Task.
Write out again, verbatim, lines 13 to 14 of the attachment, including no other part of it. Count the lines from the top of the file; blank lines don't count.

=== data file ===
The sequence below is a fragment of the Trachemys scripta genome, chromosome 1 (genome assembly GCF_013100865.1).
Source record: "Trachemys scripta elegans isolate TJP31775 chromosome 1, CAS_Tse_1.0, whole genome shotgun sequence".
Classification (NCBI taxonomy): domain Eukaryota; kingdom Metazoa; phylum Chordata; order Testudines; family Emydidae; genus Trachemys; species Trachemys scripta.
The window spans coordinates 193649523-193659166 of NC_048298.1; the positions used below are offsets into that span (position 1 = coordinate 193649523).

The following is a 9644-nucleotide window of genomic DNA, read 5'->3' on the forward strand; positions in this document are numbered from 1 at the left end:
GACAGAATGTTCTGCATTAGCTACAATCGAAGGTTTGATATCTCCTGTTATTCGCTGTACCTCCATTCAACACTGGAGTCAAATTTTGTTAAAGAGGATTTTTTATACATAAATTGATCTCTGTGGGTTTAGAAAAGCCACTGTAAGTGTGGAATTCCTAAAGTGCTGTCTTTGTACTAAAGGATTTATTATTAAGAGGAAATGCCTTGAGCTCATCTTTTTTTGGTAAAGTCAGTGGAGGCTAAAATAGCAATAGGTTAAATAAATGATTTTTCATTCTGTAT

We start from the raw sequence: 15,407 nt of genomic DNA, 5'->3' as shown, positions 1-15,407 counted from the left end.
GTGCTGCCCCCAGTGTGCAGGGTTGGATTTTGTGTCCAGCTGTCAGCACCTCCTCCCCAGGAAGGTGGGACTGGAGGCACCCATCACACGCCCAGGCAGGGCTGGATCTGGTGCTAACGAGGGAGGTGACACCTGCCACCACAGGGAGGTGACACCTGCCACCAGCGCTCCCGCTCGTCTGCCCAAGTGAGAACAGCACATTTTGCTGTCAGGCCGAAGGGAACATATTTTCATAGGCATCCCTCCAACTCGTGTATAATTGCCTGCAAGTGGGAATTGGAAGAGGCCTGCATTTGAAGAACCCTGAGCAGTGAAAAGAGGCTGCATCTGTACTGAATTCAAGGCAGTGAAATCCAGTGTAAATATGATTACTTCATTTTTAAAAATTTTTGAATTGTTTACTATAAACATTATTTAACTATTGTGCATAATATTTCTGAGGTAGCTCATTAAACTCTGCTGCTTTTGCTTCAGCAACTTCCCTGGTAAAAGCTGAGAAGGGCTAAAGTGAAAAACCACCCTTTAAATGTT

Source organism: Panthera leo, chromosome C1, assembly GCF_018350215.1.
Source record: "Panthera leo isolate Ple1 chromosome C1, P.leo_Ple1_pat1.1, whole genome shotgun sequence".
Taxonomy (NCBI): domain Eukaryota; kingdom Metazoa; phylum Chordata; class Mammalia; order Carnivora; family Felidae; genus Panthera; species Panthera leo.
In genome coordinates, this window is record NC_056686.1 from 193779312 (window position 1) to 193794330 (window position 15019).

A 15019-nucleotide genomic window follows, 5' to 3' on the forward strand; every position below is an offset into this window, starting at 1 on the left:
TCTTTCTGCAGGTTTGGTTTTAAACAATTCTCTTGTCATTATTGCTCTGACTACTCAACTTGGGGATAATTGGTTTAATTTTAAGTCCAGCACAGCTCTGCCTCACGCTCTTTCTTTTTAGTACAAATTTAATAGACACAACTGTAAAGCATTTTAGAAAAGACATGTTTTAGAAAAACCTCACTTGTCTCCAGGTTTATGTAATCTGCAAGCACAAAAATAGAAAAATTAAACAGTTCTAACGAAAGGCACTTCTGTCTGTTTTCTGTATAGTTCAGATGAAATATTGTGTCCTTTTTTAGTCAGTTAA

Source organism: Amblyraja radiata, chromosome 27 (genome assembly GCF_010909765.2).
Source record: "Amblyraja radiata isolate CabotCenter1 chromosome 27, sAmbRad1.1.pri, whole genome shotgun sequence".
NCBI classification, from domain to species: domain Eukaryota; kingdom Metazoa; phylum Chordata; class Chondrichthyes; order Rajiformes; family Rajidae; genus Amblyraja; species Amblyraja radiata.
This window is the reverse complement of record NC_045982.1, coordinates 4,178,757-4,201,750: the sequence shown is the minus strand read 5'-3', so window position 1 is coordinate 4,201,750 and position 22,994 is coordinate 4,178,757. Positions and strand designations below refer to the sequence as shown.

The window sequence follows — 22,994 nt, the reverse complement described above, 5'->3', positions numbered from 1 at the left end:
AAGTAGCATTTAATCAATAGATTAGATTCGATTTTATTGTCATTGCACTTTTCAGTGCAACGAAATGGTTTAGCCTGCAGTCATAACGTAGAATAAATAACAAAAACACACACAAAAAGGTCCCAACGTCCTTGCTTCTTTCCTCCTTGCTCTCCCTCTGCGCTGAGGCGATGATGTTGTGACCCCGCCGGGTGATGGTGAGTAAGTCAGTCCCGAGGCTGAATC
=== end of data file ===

A 15019-nucleotide genomic window follows, 5' to 3' on the forward strand; every position below is an offset into this window, starting at 1 on the left:
TCTTTCTGCAGGTTTGGTTTTAAACAATTCTCTTGTCATTATTGCTCTGACTACTCAACTTGGGGATAATTGGTTTAATTTTAAGTCCAGCACAGCTCTGCCTCACGCTCTTTCTTTTTAGTACAAATTTAATAGACACAACTGTAAAGCATTTTAGAAAAGACATGTTTTAGAAAAACCTCACTTGTCTCCAGGTTTATGTAATCTGCAAGCACAAAAATAGAAAAATTAAACAGTTCTAACGAAAGGCACTTCTGTCTGTTTTCTGTATAGTTCAGATGAAATATTGTGTCCTTTTTTAGTCAGTTAA